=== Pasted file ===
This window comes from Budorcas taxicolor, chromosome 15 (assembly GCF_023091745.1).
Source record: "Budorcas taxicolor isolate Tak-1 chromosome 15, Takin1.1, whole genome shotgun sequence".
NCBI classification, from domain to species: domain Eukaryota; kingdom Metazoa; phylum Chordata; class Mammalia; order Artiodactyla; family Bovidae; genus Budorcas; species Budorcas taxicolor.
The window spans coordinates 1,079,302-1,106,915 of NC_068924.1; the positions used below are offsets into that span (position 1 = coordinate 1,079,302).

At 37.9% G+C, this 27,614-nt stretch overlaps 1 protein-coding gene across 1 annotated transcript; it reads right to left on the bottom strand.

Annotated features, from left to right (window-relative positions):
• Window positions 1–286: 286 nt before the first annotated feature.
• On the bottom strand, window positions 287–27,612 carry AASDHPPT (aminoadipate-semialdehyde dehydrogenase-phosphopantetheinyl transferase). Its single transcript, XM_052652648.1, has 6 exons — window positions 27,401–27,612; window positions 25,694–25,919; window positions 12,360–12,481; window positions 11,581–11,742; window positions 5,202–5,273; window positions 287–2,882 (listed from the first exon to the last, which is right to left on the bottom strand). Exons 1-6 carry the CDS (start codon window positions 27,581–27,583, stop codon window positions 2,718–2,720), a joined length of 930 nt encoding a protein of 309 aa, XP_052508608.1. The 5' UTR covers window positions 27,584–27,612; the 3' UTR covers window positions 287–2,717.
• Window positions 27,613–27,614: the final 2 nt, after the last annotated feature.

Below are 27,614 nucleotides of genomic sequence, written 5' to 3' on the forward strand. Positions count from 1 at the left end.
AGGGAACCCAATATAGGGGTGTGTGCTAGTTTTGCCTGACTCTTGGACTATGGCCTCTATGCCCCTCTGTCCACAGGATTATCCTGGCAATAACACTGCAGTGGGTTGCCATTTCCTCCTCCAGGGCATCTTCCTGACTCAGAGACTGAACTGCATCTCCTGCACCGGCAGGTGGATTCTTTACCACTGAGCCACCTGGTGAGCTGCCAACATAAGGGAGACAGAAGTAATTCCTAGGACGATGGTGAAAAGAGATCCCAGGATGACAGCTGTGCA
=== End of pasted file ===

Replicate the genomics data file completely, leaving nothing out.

This window comes from Budorcas taxicolor, chromosome 15 (assembly GCF_023091745.1).
Source record: "Budorcas taxicolor isolate Tak-1 chromosome 15, Takin1.1, whole genome shotgun sequence".
NCBI classification, from domain to species: domain Eukaryota; kingdom Metazoa; phylum Chordata; class Mammalia; order Artiodactyla; family Bovidae; genus Budorcas; species Budorcas taxicolor.
The window spans coordinates 1,079,302-1,106,915 of NC_068924.1; the positions used below are offsets into that span (position 1 = coordinate 1,079,302).

At 37.9% G+C, this 27,614-nt stretch overlaps 1 protein-coding gene across 1 annotated transcript; it reads right to left on the bottom strand.

Annotated features, from left to right (window-relative positions):
• Window positions 1–286: 286 nt before the first annotated feature.
• On the bottom strand, window positions 287–27,612 carry AASDHPPT (aminoadipate-semialdehyde dehydrogenase-phosphopantetheinyl transferase). Its single transcript, XM_052652648.1, has 6 exons — window positions 27,401–27,612; window positions 25,694–25,919; window positions 12,360–12,481; window positions 11,581–11,742; window positions 5,202–5,273; window positions 287–2,882 (listed from the first exon to the last, which is right to left on the bottom strand). Exons 1-6 carry the CDS (start codon window positions 27,581–27,583, stop codon window positions 2,718–2,720), a joined length of 930 nt encoding a protein of 309 aa, XP_052508608.1. The 5' UTR covers window positions 27,584–27,612; the 3' UTR covers window positions 287–2,717.
• Window positions 27,613–27,614: the final 2 nt, after the last annotated feature.

Below are 27,614 nucleotides of genomic sequence, written 5' to 3' on the forward strand. Positions count from 1 at the left end.
AGGGAACCCAATATAGGGGTGTGTGCTAGTTTTGCCTGACTCTTGGACTATGGCCTCTATGCCCCTCTGTCCACAGGATTATCCTGGCAATAACACTGCAGTGGGTTGCCATTTCCTCCTCCAGGGCATCTTCCTGACTCAGAGACTGAACTGCATCTCCTGCACCGGCAGGTGGATTCTTTACCACTGAGCCACCTGGTGAGCTGCCAACATAAGGGAGACAGAAGTAATTCCTAGGACGATGGTGAAAAGAGATCCCAGGATGACAGCTGTGCA